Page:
And yes, the computerized charting should have been a classroom-based orientation.
Do you have fake patients in the computer system that you can play with/practice charting on? That definitely helps, to get comfortable with the system.
Apr 6, '12
Sorry you are going through this. I don't believe in the sayings " eating their young or old" I just believe there are some mean,nasty, nurses young and old!
Apr 6, '12
I totally get where you are coming from, in a way anyhow. I have been a nurse (non-stop) for 13 years. I worked on an extremely busy tele/surgical unit for 8 years, did ortho/surgical for a bit, cashed in during the agency boom where I learned ICU/CCU, peritoneal dialysis, ER, etc. I've even got LTC and supervisory/charge/mgt experience.
ALL of that experience, you'd think I know what I am doing...but, RARELY can I get thru one shift without some "newer" nurse trying to school me on a policy, procedure, med time, order, etc. I put up for it for a while, just laughing at how eager some of these young ladies are, and I'd really LOL when their patient would code or have an emergency of some sort leaving me to fix the issue/call the code/start CPR while they stand there and look like a deer stuck in the headlights.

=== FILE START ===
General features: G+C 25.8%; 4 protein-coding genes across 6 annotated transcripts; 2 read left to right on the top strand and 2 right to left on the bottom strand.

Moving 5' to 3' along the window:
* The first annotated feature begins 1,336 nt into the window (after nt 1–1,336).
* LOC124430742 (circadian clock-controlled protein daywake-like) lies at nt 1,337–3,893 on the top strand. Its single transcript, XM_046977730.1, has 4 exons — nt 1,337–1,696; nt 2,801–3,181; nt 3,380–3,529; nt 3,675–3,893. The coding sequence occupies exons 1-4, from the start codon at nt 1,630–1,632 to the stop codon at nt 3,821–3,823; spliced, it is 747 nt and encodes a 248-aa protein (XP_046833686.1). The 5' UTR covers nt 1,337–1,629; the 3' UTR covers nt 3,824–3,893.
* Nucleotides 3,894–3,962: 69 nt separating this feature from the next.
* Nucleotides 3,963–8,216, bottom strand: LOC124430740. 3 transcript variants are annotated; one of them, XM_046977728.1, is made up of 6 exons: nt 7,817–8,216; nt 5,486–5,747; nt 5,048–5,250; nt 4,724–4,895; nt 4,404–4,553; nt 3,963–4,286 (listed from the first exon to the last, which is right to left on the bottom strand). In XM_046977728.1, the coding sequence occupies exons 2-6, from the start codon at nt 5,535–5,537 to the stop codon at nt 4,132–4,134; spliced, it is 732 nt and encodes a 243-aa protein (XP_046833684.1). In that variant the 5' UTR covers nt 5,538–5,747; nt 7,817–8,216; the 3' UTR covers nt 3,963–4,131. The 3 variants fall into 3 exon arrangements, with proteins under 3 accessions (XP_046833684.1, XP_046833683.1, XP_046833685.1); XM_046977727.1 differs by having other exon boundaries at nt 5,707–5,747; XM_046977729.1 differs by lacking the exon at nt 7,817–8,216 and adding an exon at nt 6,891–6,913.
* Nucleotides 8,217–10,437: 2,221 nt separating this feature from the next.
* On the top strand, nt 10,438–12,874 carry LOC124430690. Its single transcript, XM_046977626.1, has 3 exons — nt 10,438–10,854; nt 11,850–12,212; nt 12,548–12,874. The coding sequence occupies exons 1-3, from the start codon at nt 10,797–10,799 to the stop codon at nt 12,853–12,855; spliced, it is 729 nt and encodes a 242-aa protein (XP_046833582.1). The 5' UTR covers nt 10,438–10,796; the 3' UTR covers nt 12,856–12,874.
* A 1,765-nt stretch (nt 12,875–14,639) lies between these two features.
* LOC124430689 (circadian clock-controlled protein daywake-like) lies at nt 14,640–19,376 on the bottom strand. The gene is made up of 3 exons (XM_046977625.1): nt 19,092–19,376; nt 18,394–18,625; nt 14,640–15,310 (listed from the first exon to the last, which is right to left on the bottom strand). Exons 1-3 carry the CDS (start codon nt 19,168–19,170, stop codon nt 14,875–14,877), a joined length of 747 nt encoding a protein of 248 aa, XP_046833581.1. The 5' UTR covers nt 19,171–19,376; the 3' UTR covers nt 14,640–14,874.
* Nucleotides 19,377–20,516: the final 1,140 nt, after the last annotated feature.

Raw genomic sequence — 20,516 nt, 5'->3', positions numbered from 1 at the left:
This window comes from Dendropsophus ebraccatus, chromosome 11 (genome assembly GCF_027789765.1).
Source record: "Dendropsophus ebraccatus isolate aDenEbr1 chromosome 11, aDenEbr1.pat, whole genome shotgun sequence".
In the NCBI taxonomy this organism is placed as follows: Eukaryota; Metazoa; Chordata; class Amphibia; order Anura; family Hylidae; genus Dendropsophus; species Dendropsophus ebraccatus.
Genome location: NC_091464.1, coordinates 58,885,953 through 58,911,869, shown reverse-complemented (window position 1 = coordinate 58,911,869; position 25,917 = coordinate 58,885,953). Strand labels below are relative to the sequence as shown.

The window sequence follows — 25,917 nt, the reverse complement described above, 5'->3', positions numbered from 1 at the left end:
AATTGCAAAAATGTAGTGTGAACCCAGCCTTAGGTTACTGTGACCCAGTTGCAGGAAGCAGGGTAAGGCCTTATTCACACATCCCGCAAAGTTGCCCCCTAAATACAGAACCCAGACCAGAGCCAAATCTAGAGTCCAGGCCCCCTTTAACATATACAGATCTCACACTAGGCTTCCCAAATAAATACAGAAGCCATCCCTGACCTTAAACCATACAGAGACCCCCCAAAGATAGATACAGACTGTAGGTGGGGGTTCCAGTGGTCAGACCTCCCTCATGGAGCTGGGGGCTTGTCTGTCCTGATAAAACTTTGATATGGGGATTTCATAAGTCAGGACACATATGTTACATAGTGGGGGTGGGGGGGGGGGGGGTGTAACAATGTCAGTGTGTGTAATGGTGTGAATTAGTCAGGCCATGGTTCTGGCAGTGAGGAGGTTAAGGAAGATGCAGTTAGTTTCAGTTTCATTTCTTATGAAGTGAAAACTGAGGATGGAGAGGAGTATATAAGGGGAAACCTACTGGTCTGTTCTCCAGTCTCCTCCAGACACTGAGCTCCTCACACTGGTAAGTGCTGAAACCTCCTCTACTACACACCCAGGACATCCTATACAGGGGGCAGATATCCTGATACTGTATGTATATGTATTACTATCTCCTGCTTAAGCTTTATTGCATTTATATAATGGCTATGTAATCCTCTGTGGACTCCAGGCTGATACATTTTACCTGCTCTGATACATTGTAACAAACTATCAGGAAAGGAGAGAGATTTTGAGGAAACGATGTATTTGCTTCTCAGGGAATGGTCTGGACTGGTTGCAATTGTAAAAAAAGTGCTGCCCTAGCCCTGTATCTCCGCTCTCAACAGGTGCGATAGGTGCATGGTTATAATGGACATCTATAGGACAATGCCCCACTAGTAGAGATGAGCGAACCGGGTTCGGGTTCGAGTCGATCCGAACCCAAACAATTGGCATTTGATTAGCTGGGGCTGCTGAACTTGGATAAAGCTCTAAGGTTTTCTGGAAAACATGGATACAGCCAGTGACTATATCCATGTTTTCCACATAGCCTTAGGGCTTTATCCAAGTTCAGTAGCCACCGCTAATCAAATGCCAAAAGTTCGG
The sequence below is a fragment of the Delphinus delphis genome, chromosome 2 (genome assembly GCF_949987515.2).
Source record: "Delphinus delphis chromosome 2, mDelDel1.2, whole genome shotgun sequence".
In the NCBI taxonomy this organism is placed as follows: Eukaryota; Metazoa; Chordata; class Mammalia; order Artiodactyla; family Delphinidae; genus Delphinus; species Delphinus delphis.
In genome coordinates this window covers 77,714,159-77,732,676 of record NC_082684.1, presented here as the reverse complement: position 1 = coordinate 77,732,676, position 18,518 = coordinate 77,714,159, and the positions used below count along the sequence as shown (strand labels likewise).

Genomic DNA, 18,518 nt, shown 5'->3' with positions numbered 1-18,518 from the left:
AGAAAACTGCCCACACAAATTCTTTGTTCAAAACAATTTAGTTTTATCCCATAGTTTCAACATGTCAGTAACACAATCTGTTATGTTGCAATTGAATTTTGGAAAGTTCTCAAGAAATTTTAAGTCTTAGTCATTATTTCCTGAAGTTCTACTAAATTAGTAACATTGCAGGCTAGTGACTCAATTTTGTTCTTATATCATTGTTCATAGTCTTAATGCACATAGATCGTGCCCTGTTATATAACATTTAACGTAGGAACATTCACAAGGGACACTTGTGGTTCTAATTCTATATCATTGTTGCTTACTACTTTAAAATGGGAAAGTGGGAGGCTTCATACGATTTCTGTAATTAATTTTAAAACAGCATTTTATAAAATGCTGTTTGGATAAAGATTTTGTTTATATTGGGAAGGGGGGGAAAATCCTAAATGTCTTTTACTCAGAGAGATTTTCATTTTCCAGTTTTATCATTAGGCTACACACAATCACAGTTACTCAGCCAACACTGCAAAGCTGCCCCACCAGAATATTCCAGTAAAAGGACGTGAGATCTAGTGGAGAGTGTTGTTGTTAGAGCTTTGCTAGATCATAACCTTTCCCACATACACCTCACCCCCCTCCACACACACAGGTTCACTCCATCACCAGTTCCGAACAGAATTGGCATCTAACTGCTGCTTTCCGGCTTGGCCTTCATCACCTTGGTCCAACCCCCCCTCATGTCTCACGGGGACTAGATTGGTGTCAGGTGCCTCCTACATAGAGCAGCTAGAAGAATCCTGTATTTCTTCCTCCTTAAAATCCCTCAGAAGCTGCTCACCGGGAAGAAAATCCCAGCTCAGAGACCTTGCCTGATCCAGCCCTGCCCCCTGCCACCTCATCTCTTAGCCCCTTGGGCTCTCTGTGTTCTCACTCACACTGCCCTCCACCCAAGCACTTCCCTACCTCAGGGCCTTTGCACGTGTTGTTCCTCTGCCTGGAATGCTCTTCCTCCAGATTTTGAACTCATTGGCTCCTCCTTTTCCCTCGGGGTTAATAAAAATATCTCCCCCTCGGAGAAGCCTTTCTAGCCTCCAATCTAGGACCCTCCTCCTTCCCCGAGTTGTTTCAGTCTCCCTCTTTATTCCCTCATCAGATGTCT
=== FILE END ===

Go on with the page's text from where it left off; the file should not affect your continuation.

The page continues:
As far as comp. charting goes, I HATE IT. Paper charting all the way for me...but, thanks to the US gov't that is total history. Just keep your head up, do some practice charting on your day off (if you can log on at home, even better) and realize that when you went to nursing school YOU learned how to take care of your patient, not how to DELEGATE every nit-picking little thing to the PCA that you can. It will come back to you, work on your time management. If you aren't getting lunch, that is your "mentor's" fault. Do things the way you used to do them before you took time off. If after 6 months you still hate it, then find another job somewhere else. If you have not yet gotten it, GET YOUR BSN. Even us "seasoned" nurses have to have it...